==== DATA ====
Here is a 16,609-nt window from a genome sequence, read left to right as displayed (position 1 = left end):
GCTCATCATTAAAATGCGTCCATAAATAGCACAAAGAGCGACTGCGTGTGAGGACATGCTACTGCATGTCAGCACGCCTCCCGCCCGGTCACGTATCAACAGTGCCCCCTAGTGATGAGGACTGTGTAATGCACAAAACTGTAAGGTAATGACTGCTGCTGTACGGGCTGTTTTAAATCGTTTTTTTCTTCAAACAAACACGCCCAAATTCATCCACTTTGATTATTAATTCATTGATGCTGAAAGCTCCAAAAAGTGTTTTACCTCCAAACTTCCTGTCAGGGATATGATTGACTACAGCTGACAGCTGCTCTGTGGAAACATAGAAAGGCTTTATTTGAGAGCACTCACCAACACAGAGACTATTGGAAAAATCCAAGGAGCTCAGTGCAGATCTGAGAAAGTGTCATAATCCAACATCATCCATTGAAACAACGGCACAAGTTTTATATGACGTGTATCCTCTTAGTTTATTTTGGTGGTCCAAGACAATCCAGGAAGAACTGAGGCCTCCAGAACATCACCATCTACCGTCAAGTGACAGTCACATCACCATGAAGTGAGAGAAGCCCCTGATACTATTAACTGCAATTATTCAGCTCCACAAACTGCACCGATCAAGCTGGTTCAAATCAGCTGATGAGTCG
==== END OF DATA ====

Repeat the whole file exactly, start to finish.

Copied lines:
Here is a 16,609-nt window from a genome sequence, read left to right as displayed (position 1 = left end):
GCTCATCATTAAAATGCGTCCATAAATAGCACAAAGAGCGACTGCGTGTGAGGACATGCTACTGCATGTCAGCACGCCTCCCGCCCGGTCACGTATCAACAGTGCCCCCTAGTGATGAGGACTGTGTAATGCACAAAACTGTAAGGTAATGACTGCTGCTGTACGGGCTGTTTTAAATCGTTTTTTTCTTCAAACAAACACGCCCAAATTCATCCACTTTGATTATTAATTCATTGATGCTGAAAGCTCCAAAAAGTGTTTTACCTCCAAACTTCCTGTCAGGGATATGATTGACTACAGCTGACAGCTGCTCTGTGGAAACATAGAAAGGCTTTATTTGAGAGCACTCACCAACACAGAGACTATTGGAAAAATCCAAGGAGCTCAGTGCAGATCTGAGAAAGTGTCATAATCCAACATCATCCATTGAAACAACGGCACAAGTTTTATATGACGTGTATCCTCTTAGTTTATTTTGGTGGTCCAAGACAATCCAGGAAGAACTGAGGCCTCCAGAACATCACCATCTACCGTCAAGTGACAGTCACATCACCATGAAGTGAGAGAAGCCCCTGATACTATTAACTGCAATTATTCAGCTCCACAAACTGCACCGATCAAGCTGGTTCAAATCAGCTGATGAGTCG